• Titles of books should be presented in their original language [followed by a translation between brackets whenever possible], with the language listed at the end of the reference,
  • Titles of non-English journal articles should be translated into English and placed within brackets, title of the journal itself should be in the original language.

In-text citation example:

The new copyright reform bill has officially taken effect and with it the digital locks are in force, however there are some exceptions on those locks, such as with encryption research [9, 10].

Book

Author AA. Book title. Edition. Place of publication: Publisher; year.

Barack O. The audacity of hope: thoughts on reclaiming the American dream. New York: Vintage Books; 2006.
eBook

Author AA. Book title [medium]. Place of publication: Publisher; year [cited year mon day]. Available from: URL.

Marlatt GA, Witkiewitz K. Addictive behaviors: new readings on etiology, prevention, and treatment [Internet]. Washington D.C.: Am Psychol Assoc; 2009 [cited 2010 Dec 2]. Available from: http://books2.scholarsportal.info/viewdoc.html?id=/ebooks/ebooks0/apa/20...
Chapter of a Collected Work

Author AA, Author BB. Chapter title. In: Editor AA, editor. Book title. Place of publication : Publisher; year. p. pages.

Barman, J. Taming aboriginal sexuality: Gender, power, and race in British Columbia, 1850-1900. In: Kelm M-E and Townsend L, editors. In the days of our grandmothers: a reader in Aboriginal women’s history in Canada. Toronto: University of Toronto Press, 2010pp. 270-300.

Book in Two Languages

Author AA. Titre du livre = Title of book. Edition. Place of publication: Publisher; year. Languages.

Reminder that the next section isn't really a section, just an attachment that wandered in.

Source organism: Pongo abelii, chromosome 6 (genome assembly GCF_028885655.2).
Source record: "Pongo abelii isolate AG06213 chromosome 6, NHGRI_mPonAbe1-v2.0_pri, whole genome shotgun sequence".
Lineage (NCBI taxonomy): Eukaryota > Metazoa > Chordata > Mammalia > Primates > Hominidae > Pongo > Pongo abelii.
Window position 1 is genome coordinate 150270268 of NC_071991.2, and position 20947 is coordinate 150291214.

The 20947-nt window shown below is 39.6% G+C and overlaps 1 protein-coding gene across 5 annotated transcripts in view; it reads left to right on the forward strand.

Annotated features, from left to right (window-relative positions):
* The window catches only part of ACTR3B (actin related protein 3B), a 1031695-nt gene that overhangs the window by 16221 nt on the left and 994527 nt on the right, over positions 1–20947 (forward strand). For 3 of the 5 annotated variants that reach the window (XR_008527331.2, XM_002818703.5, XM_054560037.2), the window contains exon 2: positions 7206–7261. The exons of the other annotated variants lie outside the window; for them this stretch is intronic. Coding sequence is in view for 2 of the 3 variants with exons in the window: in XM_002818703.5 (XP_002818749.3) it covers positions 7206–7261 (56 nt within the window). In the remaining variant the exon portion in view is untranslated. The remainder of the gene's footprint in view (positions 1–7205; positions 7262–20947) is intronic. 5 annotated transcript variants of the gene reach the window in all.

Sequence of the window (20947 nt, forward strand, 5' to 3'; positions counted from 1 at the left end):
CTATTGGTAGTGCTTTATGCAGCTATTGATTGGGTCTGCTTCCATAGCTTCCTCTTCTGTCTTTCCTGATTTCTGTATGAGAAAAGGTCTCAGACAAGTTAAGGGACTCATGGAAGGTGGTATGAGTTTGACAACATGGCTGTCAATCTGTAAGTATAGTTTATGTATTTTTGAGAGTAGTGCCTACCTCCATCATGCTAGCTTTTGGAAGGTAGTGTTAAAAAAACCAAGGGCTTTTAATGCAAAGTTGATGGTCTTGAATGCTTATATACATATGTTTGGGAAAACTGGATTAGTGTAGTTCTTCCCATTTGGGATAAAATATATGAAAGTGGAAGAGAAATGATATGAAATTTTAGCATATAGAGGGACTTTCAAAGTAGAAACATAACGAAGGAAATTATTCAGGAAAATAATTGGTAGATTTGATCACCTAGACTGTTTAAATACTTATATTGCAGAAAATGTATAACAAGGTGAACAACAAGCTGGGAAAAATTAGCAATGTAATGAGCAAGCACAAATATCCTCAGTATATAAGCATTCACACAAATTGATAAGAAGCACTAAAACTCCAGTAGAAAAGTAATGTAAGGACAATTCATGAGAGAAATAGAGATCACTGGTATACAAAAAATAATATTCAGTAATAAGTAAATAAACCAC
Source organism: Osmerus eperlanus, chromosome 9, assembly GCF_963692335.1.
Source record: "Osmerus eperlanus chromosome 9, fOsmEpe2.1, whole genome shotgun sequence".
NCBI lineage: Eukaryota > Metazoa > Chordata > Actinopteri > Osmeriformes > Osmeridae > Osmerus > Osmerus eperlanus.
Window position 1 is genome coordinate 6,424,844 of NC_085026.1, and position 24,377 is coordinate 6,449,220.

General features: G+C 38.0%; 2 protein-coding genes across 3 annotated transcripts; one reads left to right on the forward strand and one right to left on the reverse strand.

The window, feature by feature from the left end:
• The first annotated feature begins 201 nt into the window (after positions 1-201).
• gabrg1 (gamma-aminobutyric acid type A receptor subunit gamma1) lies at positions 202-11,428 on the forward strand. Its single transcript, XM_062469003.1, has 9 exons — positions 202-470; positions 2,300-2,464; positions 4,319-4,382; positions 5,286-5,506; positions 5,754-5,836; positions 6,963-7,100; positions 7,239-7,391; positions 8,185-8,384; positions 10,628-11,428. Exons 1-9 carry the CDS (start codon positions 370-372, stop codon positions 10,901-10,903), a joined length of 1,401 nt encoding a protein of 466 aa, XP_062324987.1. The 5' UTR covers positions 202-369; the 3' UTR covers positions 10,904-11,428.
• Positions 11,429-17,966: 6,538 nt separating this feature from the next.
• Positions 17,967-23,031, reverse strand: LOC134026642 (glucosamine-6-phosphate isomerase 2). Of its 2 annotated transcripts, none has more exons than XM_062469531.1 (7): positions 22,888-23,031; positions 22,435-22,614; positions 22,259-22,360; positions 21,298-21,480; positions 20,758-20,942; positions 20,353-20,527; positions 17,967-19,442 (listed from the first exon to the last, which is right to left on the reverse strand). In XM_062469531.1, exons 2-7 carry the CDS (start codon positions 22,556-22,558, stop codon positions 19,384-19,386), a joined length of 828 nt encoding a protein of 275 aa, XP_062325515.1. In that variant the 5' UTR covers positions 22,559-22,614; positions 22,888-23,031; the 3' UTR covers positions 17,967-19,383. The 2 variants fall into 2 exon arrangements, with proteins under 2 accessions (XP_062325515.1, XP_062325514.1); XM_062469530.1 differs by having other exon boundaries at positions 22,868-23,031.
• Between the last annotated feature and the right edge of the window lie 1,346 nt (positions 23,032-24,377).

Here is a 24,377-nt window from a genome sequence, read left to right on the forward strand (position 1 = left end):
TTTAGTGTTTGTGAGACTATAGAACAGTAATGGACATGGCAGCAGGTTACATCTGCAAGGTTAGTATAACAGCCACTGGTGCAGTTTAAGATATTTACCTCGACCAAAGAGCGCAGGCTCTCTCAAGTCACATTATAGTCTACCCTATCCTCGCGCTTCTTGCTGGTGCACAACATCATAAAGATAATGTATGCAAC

Institut de Recherches Internationales Servier. Le génome : avancées scientifiques et thérapeutiques et conséquences sociales = The genome: scientific and therapeutic developments and social consequences. Paris: Elsevier; c2002. French, English.

Journal Article

Author AA, Author BB. Article title. Abbrev. Journal Title. Year month day; volume(issue): pages.

Buchanan B. The time of the animal. PhaenEx, 2007; 2(2), p. 61-80.

Online Journal Article

Author AA, Author BB. Article title. Abbrev. Journal Title [medium]. Year mon day [cited year mon day]; volume(issue): pages. Available from: URL

Buchanan B. The Time of the Animal. PhaenEx [Internet]. 2007 [cited 2009 May 7]; 2(2), pp.61-80. Available from: http://search.proquest.com/docview/43243630?accountid=12005.

Online Newspaper Article

Author AA. Article title. Newspaper [medium]. Year mon day [cited year mon day]; Section: [general location]. Available from: URL

Smith T. Drought-stricken Almonte farmer receives much-needed hay from Saskatchewan. Ottawa Citizen [Internet]. 2012 Oct 31 [cited 2012 Nov 5]; News: [Ottawa]. Available from : http://www.ottawacitizen.com/news/ottawa/Drought+stricken+Almonte+farmer...

Website

Author(s). Web site name [Medium]. Place of publication: Publisher; year [updated year Mon day; cited year Mon day]. Available from: URL

Health Canada. Drug and Health Products [Internet]. Heath Canada; 2012 [mise à jour 2012 Nov 2; cited 2012 Nov 11]. Available from: http://www.hc-sc.gc.ca/dhp-mps/index-eng.php

Blog

Author(s). Blog title [medium]. Place of publication: Publisher. Year Mon day – [cited year Mon day]. Available from: URL

Geist M. Canadian copyright reform in force: expanded user rights now the law [Internet]. Ottawa: Michael Geist. 2012 Nov 7- [cited 2012 Nov 9]. Available from: http://www.michaelgeist.ca/content/view/6692/125/

 

Other Citation Guides

Additional Citation Styles

There are many other citation styles that are used both in Canada and abroad. Here are some key ones:

McGill
The McGill Guide, or more formerly the Canadian Guide to Uniform Legal Citation, is the most popular legal reference style used in Canada. Queen's University offers an excellent online guide for the most recent 7th Edition. You may also consult the 6th Edition print version available on the 2nd floor of the J.N. Desmarais Library. Be aware that there have been some significant changes since the 6th Edition. Be sure to use the edition required by your professor.
 
Turabian
Turabian Style modifies Chicago Style slightly to the needs of students, and can be found in print and online. Please note that it is not the same as Chicago; make sure you are using the style required by your professor.
 
Archives

The Archives of Ontario suggests the use of the pdf Guide to Citing Archival Records.